By OnMilwaukee Staff Writers   Published Nov 27, 2010 at 11:09 AM

Anyone who's spent enough time hanging out at record stores has gotten stuck next to a guy who can't stop talking about how great things were in the good old days.

But sometimes that guy is right and he's written 400 arduously researched pages to prove it. Such is the case of "American Hardcore: A Tribal History" author Steven Blush, who hits Bay View's Rush-Mor Records Dec. 2 for a talk and slide show promoting the second edition of his book, a chronicle of the politically charged early '80s hardcore punk scene.

"The first book came out in 2001. When I wrote it there was an Internet but not like we know it today. The information was kind of old school, sitting down for interviews, finding people, looking for relics. I often compare it to archeology. I had to do the dig and kind of construct a history out of it" Blush recalled.

The book offers a definitive look at the looks and beliefs of a scene that spawned bands like Black Flag, Misfits, and the Minutemen as well as countless lesser-known acts.

Blush, whose 2001 book was adapted into a documentary film that screened at the Sundance Film Festival, conducted more than 100 additional interviews, tracked down additional photos and emerged with new conclusions about the movement that he chronicles in the book's new edition.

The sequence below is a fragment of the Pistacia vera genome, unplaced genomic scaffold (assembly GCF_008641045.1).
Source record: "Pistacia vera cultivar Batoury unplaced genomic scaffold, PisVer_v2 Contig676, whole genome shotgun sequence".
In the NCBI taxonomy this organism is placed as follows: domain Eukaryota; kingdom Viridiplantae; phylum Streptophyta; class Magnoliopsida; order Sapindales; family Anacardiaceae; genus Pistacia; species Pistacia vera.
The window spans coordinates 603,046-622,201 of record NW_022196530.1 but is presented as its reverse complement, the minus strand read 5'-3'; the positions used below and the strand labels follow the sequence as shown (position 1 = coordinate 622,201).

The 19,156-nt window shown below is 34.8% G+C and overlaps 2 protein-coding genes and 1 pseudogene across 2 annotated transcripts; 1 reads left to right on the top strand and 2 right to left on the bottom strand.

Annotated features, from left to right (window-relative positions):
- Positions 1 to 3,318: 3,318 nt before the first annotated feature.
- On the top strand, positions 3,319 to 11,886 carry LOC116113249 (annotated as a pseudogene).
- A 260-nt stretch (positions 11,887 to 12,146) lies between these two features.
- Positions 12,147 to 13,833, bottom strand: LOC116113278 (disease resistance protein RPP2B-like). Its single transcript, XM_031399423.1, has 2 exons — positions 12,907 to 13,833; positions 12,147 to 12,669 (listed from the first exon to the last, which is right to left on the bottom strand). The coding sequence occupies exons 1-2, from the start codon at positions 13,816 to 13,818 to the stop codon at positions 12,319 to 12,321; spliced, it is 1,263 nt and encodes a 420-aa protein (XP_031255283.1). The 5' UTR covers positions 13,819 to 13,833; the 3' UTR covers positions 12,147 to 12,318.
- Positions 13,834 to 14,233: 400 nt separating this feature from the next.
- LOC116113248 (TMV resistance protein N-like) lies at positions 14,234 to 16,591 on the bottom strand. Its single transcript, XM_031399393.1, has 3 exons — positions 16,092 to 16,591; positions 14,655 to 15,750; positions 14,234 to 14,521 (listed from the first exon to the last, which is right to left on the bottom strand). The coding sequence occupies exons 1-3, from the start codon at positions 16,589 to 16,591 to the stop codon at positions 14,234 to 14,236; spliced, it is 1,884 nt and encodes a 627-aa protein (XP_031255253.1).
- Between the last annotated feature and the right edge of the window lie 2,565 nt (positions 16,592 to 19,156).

"I think I am totally right in the story I told of the original hardcore subculture of this early '80s arch. I am correct on that but it is kind of excluding the believers and the followers and the fans that came later," said Blush, "Was it Robert Johnson in the 1930s playing blues, or is it Eric Clapton in the 1970s playing blues and is there a connection between the two?"

In addition to tracking how hardcore fractured and mutated into metal and grunge in subsequent generations the book adds a whole new chapter on spirituality in the scene called "Destroy Babylon."

Blush said he is tailoring his talks on the Midwest tour to recognize the region's important contributions to hardcore.

"The other important part about hardcore was it wasn't just this New York, LA thing. Every town had a band. So when I am going to Indiana there are the Zero Boys. When I am going to Chicago there's the Effigies and of course in Milwaukee there was Die Kreuzen who I saw many times back in the day," said Blush.

"So I am really coming to pay tribute to the underground music of the Midwest, which often doesn't get the credit it deserves."

Blush's free talk starts at 7 p.m.